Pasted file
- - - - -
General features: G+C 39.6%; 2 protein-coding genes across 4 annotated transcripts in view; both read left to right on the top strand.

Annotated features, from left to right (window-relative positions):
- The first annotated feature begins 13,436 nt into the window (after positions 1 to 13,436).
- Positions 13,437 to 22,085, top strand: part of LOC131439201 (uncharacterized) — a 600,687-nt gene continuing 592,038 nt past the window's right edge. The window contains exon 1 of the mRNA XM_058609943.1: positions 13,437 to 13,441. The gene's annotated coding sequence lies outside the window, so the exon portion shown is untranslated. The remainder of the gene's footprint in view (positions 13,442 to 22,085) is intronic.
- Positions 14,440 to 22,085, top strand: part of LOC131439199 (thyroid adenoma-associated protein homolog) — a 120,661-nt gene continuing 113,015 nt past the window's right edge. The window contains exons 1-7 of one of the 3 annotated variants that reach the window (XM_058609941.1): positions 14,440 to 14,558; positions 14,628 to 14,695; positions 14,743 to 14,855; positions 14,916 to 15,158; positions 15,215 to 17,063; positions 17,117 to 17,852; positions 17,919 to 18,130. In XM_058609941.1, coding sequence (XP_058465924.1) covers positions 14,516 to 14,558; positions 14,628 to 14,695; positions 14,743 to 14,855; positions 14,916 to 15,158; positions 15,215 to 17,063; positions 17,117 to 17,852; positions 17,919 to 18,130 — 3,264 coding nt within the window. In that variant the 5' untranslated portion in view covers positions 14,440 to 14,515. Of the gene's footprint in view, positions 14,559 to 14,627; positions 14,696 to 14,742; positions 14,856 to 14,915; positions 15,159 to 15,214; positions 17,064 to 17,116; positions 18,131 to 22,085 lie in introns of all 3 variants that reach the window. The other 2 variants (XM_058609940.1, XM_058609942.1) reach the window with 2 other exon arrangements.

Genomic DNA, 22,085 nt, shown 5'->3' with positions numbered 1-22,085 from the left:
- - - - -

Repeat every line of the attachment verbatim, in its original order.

General features: G+C 39.6%; 2 protein-coding genes across 4 annotated transcripts in view; both read left to right on the top strand.

Annotated features, from left to right (window-relative positions):
- The first annotated feature begins 13,436 nt into the window (after positions 1 to 13,436).
- Positions 13,437 to 22,085, top strand: part of LOC131439201 (uncharacterized) — a 600,687-nt gene continuing 592,038 nt past the window's right edge. The window contains exon 1 of the mRNA XM_058609943.1: positions 13,437 to 13,441. The gene's annotated coding sequence lies outside the window, so the exon portion shown is untranslated. The remainder of the gene's footprint in view (positions 13,442 to 22,085) is intronic.
- Positions 14,440 to 22,085, top strand: part of LOC131439199 (thyroid adenoma-associated protein homolog) — a 120,661-nt gene continuing 113,015 nt past the window's right edge. The window contains exons 1-7 of one of the 3 annotated variants that reach the window (XM_058609941.1): positions 14,440 to 14,558; positions 14,628 to 14,695; positions 14,743 to 14,855; positions 14,916 to 15,158; positions 15,215 to 17,063; positions 17,117 to 17,852; positions 17,919 to 18,130. In XM_058609941.1, coding sequence (XP_058465924.1) covers positions 14,516 to 14,558; positions 14,628 to 14,695; positions 14,743 to 14,855; positions 14,916 to 15,158; positions 15,215 to 17,063; positions 17,117 to 17,852; positions 17,919 to 18,130 — 3,264 coding nt within the window. In that variant the 5' untranslated portion in view covers positions 14,440 to 14,515. Of the gene's footprint in view, positions 14,559 to 14,627; positions 14,696 to 14,742; positions 14,856 to 14,915; positions 15,159 to 15,214; positions 17,064 to 17,116; positions 18,131 to 22,085 lie in introns of all 3 variants that reach the window. The other 2 variants (XM_058609940.1, XM_058609942.1) reach the window with 2 other exon arrangements.

Genomic DNA, 22,085 nt, shown 5'->3' with positions numbered 1-22,085 from the left: